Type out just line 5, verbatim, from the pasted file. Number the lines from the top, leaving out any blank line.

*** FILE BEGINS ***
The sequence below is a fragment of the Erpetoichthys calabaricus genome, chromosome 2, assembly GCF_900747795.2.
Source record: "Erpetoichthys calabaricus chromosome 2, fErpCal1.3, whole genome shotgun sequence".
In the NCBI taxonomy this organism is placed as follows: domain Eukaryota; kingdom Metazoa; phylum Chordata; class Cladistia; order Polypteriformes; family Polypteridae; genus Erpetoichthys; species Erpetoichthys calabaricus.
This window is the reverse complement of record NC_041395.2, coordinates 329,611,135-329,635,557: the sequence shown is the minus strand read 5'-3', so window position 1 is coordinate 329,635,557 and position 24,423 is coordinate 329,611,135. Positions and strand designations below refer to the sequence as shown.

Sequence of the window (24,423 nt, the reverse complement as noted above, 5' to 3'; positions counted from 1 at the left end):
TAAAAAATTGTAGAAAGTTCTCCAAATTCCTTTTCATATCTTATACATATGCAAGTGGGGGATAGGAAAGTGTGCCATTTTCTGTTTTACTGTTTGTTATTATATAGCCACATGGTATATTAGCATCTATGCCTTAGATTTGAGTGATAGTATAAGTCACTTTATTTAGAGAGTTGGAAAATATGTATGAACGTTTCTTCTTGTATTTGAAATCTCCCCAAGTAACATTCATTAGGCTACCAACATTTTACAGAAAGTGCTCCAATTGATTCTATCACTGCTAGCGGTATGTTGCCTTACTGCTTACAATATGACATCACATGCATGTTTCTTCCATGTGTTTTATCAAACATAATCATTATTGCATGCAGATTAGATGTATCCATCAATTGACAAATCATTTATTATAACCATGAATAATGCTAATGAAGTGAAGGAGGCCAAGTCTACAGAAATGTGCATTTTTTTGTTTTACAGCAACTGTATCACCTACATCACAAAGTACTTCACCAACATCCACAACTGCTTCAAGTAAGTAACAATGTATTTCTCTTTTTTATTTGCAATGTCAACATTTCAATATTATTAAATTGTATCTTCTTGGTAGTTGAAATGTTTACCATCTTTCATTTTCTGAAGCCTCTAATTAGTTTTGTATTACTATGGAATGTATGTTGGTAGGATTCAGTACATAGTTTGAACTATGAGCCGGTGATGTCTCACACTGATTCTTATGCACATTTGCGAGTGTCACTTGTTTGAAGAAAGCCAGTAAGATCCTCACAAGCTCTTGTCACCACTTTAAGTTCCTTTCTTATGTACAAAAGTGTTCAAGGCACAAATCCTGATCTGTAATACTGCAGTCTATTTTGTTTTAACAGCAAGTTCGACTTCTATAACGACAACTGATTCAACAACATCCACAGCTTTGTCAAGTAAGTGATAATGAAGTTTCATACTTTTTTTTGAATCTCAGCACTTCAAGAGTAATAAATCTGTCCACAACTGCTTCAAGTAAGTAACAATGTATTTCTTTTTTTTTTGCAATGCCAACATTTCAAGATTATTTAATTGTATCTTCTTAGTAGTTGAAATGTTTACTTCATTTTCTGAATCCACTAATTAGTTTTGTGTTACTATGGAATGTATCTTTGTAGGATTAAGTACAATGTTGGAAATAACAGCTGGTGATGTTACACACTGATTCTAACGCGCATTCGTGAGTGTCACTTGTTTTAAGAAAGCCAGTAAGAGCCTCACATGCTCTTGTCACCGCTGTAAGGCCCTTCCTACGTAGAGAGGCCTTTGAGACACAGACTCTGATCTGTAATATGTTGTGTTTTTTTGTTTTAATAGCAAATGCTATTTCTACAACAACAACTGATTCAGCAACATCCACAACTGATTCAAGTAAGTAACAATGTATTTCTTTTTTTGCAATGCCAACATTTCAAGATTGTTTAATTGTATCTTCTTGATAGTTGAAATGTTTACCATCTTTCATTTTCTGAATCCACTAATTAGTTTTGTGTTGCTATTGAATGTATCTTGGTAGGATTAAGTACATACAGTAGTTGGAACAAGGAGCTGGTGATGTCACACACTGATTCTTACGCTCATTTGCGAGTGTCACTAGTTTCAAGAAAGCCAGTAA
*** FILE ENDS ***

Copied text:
Sequence of the window (24,423 nt, the reverse complement as noted above, 5' to 3'; positions counted from 1 at the left end):